Leap year trivia you might want to know
Thanks to Julius Caesar, the month of love lasts a day longer every four years. In 45 BC, the Roman emperor designated February 29 as leap day, to align the calendar with the Earth’s revolutions around the sun.
But even before the Roman calendar was set, the ancient Egyptians observed that the 365-day calendar shifted one day every four years, with respect to the seasons.
Through his Canopus decree in 238 BCE, King Ptolemaios III Euergetes had one more day added every four years, but this wasn't practiced until Augustus reformed the Egyptian calendar in 30 BCE, history buff Holger Oertel explains in his website on calendars.
As explained on Eric Weisstein's World of Science website, leap years synchronize the calendar with the seasons, because a tropical year is actually a bit more than 365 days—365.242190 days long, to be exact.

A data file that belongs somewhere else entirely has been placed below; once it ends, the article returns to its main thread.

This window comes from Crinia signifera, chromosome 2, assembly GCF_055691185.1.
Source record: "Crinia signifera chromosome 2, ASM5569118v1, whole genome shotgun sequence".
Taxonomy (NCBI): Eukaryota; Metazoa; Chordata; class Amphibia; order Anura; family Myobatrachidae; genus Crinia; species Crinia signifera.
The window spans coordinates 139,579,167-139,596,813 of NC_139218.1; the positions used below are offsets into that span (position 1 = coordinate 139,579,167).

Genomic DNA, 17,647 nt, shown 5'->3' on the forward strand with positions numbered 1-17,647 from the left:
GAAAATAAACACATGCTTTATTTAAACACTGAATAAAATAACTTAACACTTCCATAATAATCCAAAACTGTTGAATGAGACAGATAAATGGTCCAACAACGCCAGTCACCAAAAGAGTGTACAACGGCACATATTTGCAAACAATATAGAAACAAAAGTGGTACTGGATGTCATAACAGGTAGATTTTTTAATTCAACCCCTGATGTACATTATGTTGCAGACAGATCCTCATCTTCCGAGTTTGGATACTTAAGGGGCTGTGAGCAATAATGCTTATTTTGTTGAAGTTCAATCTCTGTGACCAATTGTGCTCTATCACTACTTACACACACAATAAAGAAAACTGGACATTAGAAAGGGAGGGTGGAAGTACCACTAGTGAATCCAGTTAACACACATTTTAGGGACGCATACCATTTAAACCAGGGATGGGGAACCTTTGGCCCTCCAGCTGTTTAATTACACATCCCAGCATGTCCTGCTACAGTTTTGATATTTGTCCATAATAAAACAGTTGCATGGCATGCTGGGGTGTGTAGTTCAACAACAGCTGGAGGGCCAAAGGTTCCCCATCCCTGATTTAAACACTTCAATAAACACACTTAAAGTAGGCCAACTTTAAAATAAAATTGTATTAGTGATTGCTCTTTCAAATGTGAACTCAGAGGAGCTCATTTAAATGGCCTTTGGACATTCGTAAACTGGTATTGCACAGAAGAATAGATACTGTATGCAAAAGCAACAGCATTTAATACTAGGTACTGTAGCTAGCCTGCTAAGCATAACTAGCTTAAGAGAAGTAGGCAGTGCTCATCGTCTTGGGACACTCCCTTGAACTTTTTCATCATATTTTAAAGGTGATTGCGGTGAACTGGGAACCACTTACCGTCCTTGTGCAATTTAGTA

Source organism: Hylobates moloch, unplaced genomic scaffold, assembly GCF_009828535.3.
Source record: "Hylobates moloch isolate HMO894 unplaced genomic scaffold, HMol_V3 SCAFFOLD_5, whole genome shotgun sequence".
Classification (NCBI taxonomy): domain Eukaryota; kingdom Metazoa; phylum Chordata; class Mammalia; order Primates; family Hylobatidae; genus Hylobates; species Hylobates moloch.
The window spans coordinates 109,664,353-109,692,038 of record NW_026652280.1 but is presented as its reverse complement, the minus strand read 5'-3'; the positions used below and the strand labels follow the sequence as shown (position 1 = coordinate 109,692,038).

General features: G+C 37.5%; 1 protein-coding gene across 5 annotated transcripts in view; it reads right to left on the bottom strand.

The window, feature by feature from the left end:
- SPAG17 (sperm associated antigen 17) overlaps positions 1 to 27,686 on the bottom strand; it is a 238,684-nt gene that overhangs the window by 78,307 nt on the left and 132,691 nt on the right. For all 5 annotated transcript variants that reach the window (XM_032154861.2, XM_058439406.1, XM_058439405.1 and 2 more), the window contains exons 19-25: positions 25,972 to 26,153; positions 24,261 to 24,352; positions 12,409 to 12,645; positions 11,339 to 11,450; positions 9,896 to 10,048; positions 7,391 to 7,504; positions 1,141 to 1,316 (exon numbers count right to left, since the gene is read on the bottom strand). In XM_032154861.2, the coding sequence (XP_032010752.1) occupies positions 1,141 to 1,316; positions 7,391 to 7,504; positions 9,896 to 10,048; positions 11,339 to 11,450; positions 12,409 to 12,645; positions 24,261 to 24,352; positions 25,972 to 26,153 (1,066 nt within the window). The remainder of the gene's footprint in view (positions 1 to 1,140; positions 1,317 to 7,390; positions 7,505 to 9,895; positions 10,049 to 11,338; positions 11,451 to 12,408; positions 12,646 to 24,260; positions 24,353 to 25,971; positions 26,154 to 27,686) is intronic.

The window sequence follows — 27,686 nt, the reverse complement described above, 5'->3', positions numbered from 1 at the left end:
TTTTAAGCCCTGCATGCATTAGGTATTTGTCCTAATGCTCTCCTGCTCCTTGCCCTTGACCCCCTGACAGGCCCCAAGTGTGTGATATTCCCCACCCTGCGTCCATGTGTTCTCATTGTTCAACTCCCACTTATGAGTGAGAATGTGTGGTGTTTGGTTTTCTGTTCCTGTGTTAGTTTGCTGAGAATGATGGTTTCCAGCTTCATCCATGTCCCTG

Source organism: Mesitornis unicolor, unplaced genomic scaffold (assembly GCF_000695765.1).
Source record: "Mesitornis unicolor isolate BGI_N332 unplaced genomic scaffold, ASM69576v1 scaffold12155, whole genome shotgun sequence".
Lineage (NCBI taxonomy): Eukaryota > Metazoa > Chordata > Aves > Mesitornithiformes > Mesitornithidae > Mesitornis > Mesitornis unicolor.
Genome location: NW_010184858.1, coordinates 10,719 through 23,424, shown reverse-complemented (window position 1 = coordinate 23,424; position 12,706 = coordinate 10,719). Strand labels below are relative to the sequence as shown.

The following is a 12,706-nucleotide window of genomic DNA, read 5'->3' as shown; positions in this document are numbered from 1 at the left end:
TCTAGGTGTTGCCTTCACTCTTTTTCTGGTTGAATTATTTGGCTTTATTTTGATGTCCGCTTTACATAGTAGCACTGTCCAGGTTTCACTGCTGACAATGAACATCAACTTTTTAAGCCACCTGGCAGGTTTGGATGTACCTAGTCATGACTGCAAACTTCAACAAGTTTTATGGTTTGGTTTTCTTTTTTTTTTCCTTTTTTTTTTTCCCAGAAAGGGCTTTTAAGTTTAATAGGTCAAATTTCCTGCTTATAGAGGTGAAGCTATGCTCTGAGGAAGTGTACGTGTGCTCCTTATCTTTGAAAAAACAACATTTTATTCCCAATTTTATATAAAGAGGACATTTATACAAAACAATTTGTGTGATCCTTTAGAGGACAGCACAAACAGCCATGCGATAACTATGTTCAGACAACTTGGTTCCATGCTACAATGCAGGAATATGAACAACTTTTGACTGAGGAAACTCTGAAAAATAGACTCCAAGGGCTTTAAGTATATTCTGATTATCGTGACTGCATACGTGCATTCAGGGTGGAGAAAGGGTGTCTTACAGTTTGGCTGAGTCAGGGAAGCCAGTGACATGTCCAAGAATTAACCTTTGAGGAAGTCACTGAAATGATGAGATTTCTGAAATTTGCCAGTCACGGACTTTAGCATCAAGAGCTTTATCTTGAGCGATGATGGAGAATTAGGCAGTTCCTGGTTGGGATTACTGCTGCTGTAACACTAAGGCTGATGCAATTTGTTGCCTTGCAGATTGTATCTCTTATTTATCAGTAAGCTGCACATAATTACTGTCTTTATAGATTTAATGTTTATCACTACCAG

"Therefore, the year 2000 will be a leap year, but the years 1700, 1800, and 1900 were not. The complete list of leap years in the first half of the 21st century is therefore 2000, 2004, 2008, 2012, 2016, 2020, 2024, 2028, 2032, 2036, 2040, 2044, and 2048," explains the Science World article.
Even with all these adjustments, trivia geek Jay Garmon warns that the leap year system is likely to eventually "fail." "A recurring margin of error is building in the leap year system that suggests it will fail — as in, the vernal equinox will be more than a day removed from March 21 — at a particular date in the future," he writes.